Eli Dourado does a great job in taking on this kind of argument in his Mercatus working paper - on the syllabus in my Economics of Current Policy Issues course.
First, the externality is, in most cases, inframarginal: most individuals have sufficient personal interest in ensuring security that the external benefit accrues inframarginally rather than at the margin. In other words, while it's true that people benefit others when they install proper security software, they're doing enough to benefit themselves at the same time that they're likely getting things right.
Second, there are plenty of other parties that have an encompassing interest in ensuring that the Internet works well. Google has a harder time selling ads if a lot of clicked links install malware and the like; consequently, Google works hard to make sure that, if you're using their Chrome browser, you get lots of warnings if you try to visit a dodgy site.
We'd think that Microsoft would have a similarly encompassing interest. Why isn't a decent security system built into Windows? I recently built a computer and put Windows 7 on it. After a bit of searching around, I found that Microsoft produces a very decent, and free, Internet security package. So I downloaded it, for free, and installed it. And I wondered why it wasn't built into the OS. Surely it would be in Microsoft's interest that people using their machines be protected against virus attacks, and it's precisely the kinds of people who don't know they need to go searching for an antivirus package who'd be the kinds of people who'd impose costs on others by letting their machines turn into a zombie.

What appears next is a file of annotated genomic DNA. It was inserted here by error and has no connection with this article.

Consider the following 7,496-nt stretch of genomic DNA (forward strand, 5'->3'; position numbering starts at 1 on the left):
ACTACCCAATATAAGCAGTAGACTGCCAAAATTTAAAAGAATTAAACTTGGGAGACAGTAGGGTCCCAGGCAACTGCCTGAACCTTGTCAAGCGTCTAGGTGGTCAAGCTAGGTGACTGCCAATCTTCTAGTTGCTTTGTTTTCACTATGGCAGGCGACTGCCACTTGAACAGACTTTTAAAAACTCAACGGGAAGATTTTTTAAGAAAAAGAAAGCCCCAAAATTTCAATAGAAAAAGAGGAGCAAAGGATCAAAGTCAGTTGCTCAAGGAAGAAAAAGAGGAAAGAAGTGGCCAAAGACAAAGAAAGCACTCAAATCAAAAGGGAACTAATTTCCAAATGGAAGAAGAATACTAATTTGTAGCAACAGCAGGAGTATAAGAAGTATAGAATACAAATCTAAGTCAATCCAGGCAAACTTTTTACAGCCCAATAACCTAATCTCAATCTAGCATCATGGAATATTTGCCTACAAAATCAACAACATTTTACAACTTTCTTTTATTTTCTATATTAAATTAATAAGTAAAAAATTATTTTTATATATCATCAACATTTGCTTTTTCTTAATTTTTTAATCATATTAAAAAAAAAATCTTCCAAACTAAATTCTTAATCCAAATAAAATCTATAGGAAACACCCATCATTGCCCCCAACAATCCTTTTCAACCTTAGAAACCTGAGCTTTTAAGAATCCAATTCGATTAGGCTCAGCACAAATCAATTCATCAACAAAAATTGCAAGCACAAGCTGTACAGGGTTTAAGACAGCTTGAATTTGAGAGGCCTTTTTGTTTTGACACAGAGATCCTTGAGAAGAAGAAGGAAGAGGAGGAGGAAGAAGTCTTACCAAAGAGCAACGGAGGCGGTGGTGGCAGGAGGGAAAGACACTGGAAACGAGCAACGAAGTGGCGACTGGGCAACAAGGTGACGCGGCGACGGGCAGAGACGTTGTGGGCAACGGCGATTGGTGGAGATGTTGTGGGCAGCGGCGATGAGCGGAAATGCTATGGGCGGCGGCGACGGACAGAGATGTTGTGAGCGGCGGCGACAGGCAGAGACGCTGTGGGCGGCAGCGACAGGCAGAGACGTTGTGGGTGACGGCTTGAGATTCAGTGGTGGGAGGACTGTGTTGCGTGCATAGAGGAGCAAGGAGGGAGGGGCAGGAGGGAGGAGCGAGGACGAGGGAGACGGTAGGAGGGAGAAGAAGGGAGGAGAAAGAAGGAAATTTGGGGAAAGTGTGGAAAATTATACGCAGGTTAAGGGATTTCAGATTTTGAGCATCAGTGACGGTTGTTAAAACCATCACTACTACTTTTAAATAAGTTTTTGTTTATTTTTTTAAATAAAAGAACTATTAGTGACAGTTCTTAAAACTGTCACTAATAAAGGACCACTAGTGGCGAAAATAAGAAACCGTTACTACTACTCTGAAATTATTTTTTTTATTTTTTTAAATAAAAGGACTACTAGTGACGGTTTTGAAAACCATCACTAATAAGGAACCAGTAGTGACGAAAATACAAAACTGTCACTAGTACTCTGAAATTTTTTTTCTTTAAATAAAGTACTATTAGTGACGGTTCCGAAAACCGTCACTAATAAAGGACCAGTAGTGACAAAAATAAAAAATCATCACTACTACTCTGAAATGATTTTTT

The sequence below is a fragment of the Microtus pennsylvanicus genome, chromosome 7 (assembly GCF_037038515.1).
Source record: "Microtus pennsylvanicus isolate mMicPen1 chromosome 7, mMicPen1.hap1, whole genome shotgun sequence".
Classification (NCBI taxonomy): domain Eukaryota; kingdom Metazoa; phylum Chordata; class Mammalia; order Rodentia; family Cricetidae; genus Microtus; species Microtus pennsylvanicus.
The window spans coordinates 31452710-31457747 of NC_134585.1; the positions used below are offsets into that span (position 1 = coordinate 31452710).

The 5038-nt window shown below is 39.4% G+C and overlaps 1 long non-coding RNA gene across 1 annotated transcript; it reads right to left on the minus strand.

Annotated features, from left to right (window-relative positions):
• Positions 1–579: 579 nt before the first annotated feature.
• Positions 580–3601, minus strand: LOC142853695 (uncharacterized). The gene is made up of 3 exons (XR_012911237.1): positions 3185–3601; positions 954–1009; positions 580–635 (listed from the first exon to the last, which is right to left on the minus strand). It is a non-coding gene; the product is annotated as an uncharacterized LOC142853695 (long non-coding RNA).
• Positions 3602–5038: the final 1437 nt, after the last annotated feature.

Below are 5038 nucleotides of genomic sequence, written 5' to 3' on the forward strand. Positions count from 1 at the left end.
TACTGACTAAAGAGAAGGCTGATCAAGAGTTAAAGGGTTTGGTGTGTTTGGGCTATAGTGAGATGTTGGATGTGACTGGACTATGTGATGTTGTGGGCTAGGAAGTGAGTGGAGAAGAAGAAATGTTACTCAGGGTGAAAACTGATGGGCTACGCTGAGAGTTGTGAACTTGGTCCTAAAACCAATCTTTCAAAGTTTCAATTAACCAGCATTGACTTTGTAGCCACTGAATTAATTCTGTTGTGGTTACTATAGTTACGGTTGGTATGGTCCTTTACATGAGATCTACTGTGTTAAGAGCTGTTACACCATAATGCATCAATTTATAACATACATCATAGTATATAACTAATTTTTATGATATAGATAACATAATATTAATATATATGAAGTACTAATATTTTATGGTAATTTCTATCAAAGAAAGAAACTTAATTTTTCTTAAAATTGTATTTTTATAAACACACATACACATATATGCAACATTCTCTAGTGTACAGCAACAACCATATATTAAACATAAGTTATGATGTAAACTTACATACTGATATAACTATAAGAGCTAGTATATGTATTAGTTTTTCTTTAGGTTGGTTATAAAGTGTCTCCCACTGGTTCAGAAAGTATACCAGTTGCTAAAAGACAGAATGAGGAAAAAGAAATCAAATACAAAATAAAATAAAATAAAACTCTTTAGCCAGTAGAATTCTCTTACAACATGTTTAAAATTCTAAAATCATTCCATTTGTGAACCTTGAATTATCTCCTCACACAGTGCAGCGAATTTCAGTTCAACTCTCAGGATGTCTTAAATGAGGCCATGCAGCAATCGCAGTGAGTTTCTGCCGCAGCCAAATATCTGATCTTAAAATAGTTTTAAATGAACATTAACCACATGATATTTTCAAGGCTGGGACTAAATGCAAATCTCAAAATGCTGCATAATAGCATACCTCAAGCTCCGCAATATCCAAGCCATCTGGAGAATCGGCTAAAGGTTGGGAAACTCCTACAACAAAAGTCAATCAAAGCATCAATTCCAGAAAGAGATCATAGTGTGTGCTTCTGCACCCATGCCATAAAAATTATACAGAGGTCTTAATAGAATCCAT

Then I remembered... Microsoft gets slapped around by the Department of Justice and the European antitrust guys whenever they try to make Windows better by adding features. Bundling antivirus into Windows, where it should be, could be deemed a measure that the Europeans would figure would hurt competitors; hurting competitors seems to matter more than helping consumers in European law. And Eli pointed me to this article from 2008 offering antitrust as reason why antivirus hadn't been built into Windows.
Fortunately, it looks like Microsoft's found a workaround for Windows 8. Antivirus will be built in, but will be automatically switched off if any other vendor's product is installed; it only turns back on if the user fails to renew the subscription to the alternative product. Note that Windows 8 is already under antitrust investigation in Europe, but for browser default issues rather than antivirus (so far).